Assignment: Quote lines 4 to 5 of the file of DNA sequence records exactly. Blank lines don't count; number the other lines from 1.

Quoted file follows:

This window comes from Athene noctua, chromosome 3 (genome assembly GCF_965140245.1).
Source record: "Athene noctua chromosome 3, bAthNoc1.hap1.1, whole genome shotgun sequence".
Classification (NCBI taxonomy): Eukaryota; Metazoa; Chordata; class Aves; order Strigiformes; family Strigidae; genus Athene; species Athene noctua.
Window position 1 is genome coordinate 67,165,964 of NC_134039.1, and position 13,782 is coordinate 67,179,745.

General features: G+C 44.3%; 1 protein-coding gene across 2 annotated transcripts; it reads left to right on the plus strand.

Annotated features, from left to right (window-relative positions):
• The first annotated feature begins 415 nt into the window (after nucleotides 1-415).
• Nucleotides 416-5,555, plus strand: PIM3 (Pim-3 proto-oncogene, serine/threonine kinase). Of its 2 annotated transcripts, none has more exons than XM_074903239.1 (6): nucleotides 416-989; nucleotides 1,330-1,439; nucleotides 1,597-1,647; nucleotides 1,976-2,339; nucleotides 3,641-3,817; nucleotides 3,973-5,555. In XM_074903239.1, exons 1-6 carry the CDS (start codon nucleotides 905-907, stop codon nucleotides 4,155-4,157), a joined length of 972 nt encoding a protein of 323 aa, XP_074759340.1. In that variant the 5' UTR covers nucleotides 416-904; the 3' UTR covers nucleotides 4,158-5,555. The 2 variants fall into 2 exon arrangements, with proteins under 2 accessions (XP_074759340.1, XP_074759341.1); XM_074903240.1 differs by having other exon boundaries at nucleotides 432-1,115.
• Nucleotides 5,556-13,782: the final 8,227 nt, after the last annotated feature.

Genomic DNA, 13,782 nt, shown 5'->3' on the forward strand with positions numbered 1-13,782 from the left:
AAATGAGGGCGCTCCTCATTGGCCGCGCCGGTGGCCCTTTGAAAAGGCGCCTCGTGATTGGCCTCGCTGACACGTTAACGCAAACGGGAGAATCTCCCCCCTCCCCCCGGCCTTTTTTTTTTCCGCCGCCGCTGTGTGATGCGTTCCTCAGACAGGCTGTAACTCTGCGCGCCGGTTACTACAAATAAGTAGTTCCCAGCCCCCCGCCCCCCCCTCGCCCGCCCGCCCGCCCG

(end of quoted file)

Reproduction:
Window position 1 is genome coordinate 67,165,964 of NC_134039.1, and position 13,782 is coordinate 67,179,745.

General features: G+C 44.3%; 1 protein-coding gene across 2 annotated transcripts; it reads left to right on the plus strand.